Breakthroughs From 2007 Most Likely to Change the World
January 19, 2008
2007 was an amazing year for science, and Wired News has captured the best of what took place in their first annual Top 10 Scientific Breakthroughs of 2007. Here’s what made the grade:
10. Smaller Transistors: Intel was able to reduce the size of features on their chips from 65 nanometers to 45 nanometers.
9. A Rhesus Monkey is Cloned to Make Stem Cells: This implies that cells from a sick patient could one day be cloned to make stem cells from their own bodies, which could be used to repair their own organs without risk of rejection.
8. Planets Discovered That May Harbor Life: A pair of potentially life-containing planets was found in a distant solar system.
7. A Transparent Material as Strong as Steel: Using nanometer-sized clay particles, engineers created a lightweight material with extraordinary strength.
6. Soft Tissue From a T. Rex Analyzed: The biological molecules from a well-preserved Tyrannosaurus rex leg bone revealed it had a lot in common with modern-day chickens.
5. Rhett Syndrome in Lab Mice Cured: This implies that Rhett syndrome, a neurodevelopmental disorder that prevents children from walking and talking, and causes tremors, may be curable.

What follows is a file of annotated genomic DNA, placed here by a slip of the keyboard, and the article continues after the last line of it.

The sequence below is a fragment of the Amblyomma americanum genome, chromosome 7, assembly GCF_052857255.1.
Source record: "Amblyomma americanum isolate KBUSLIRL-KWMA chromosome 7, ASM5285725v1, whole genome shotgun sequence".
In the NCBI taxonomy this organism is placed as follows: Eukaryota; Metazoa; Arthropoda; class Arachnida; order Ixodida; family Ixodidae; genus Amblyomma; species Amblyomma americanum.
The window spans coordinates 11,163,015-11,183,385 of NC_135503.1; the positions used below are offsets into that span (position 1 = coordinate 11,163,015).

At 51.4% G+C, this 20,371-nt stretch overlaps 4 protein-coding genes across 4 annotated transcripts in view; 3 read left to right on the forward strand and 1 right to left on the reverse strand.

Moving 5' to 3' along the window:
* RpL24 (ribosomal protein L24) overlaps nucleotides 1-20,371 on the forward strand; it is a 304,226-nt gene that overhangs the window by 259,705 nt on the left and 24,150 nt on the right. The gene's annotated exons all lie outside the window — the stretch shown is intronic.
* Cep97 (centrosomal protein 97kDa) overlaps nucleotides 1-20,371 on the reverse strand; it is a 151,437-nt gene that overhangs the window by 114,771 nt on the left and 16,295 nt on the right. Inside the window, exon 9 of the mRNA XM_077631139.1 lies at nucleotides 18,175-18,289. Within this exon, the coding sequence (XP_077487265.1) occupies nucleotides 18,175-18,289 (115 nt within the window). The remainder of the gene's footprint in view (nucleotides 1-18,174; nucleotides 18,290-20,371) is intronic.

4. Enzymes Convert Any Blood Type to O: Since almost everyone can tolerate blood type O, this technology could help hospitals treat patients during blood shortages.
3. Dinosaur Mummy Excavated and Scanned: The nearly intact mummy of a plant-eating dinosaur was captured in 3-D images. Already, a striped pattern on its scales, and surprising information about its muscles mass and bone spacing, have been revealed.
2. Chimpanzees Make Spears for Hunting: Anthropologists observed female chimpanzees break branches from trees, strip the leaves and sharpen the tips, then use them to hunt small animals.
1. Skin Cells Turned Into Stem Cells: Researchers turned skin cells into stem cells without using eggs or having to destroy human embryos. The cells often turned cancerous, however, but the researchers believe they can tweak the process to create tissues that don’t turn into tumors.